While I love writing in my study, it’s easy to get stale looking out over the same garden every day, so this Saturday I attended a short story masterclass run by the wonderful Melanie Whipman at her home in the Surrey Hills. What always amazes me about attending masterclasses, book readings or workshops is how easy it is to quickly find something that resonates with your own work in progress.
For our first exercise Melanie got the six of us to close our eyes and receive a mystery object into our hands. The idea was to feel the weight and the texture, maybe even smell it before opening our eyes and then describing it first analytically and then more figuratively. I was given a Russian doll, lighter than I might have expected and smelling inside of some bitter resin or glue. Each diminishing doll had a Betty Boop face but arms painted like a sumo wrestler. It was a dream object for metaphor. We linked our objects to randomly generated characters and I thought about my reclusive artist, her hidden inner selves rattling around inside, deeper and darker.
I wrote up some notes on the Sunday and on Monday was back at my desk working on my second novel, The Copper Road. I was with my civil war hero in the forests of Georgia. He has an older sidekick who whittles walking sticks with carved animal forms. The whittler was away and my soldier examining his latest piece. I remembered I had a walking stick too. My father used to carve them and after he died, when we were sorting out the house, the five of us took one each. I hunted it down to a dusty corner beside the piano, took it up to my study and closed my eyes.
Tod picked up Waddell’s latest walking stick. That man never lacked invention. This piece was as light in the hand as a riding crop and the shaft at its core as smooth and as straight as a ramrod. But Waddell had found some vine or dead and dried ivy stem then twisted it to fashion a snake that wound around and around. Tod turned the stick and the snake appeared to climb. A band of copper announced the start of the handle and above the snake passed through the thickening wood. It arched back over itself so it was not unlike the guard to a sabre. Its flattened pin-eyed face rested atop the stick like a dog’s head in his master’s lap.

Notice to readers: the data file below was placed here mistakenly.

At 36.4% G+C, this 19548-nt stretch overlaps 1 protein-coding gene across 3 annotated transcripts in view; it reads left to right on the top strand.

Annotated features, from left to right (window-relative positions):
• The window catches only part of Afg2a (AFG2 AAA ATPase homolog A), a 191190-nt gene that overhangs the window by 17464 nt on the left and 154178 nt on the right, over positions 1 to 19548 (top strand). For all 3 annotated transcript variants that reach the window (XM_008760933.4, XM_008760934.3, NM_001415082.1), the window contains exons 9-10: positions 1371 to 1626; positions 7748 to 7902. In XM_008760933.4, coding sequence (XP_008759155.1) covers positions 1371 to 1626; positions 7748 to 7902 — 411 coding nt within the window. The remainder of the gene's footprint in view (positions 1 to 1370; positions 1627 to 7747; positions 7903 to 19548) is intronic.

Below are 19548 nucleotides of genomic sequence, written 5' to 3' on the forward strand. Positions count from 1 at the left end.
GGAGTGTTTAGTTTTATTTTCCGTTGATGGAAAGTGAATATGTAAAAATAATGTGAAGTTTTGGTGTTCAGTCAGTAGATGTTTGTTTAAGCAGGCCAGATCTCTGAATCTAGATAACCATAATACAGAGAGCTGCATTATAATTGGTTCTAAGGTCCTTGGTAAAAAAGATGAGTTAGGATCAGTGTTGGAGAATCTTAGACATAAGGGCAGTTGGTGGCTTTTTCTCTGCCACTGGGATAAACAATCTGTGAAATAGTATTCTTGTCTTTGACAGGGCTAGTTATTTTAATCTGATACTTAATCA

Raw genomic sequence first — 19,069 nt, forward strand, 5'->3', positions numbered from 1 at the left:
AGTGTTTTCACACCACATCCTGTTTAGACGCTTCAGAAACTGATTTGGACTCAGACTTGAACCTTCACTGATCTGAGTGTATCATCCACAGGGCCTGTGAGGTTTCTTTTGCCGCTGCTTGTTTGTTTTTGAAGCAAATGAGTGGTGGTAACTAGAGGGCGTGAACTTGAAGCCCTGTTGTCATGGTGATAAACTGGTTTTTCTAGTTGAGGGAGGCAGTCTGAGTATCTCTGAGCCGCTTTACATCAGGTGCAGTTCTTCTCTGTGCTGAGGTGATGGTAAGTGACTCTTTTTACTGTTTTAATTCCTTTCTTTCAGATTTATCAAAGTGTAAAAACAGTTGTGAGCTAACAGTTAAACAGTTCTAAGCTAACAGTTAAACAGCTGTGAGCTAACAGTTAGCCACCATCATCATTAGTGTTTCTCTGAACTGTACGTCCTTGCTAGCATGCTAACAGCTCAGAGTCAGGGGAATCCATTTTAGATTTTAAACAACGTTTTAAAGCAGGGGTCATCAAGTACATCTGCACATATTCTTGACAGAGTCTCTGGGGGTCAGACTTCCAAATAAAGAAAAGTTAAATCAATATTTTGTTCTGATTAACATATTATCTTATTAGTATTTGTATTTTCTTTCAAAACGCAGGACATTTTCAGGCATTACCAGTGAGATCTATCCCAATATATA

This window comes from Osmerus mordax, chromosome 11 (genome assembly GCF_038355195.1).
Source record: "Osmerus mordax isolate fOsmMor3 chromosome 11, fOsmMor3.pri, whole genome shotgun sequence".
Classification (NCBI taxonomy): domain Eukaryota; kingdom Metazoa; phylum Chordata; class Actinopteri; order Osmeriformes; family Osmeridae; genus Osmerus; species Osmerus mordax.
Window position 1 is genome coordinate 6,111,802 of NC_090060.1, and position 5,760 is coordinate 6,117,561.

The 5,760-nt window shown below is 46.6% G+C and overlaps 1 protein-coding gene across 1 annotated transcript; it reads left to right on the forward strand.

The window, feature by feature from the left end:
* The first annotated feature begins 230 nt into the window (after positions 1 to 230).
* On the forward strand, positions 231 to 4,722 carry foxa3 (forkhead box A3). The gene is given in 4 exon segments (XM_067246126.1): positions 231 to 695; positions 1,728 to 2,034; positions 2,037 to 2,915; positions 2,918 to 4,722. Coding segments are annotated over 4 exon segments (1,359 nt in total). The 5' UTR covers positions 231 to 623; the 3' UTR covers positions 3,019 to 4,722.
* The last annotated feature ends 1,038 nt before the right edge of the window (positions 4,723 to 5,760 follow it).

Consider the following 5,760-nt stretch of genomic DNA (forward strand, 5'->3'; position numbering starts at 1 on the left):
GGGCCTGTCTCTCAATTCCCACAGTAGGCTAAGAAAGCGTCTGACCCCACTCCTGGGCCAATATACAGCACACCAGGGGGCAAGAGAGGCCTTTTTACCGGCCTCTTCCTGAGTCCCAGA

The emotional bonus for me was that I spent a little while reconnecting to my Dad, wondering how the hell he’d got the copper bands on until I realised they were just ordinary copper piping and he must have smoothed the wood to fit. He was inventive too, just like Waddell.
Objects can connect us this way; an emotional reach across time. They can connect a reader to a character as well, draw us into the moment. I’ve learnt to be on the lookout for them, especially if they are unusual or outlandish. In Nashville I once visited the Belle Meade ante-bellum mansion. I was on the 10am tour and the guide, replete in period dress, was talking about the grand paintings and ghost sightings. I was more interested in a pair of hooves that had been fashioned into ornate inkwells and conjoined using the horse’s bit. I desperately wanted to lift them from the sideboard, feel their weight and check if they still smelt of horse.
I’d thought the idea for the darkly whittled walking sticks came from a visit to the Atlanta History Museum, but perhaps not. Perhaps what attracted me to them there was my own almost forgotten cane, waiting by the piano to be picked up again.
Courses by Melanie Whipman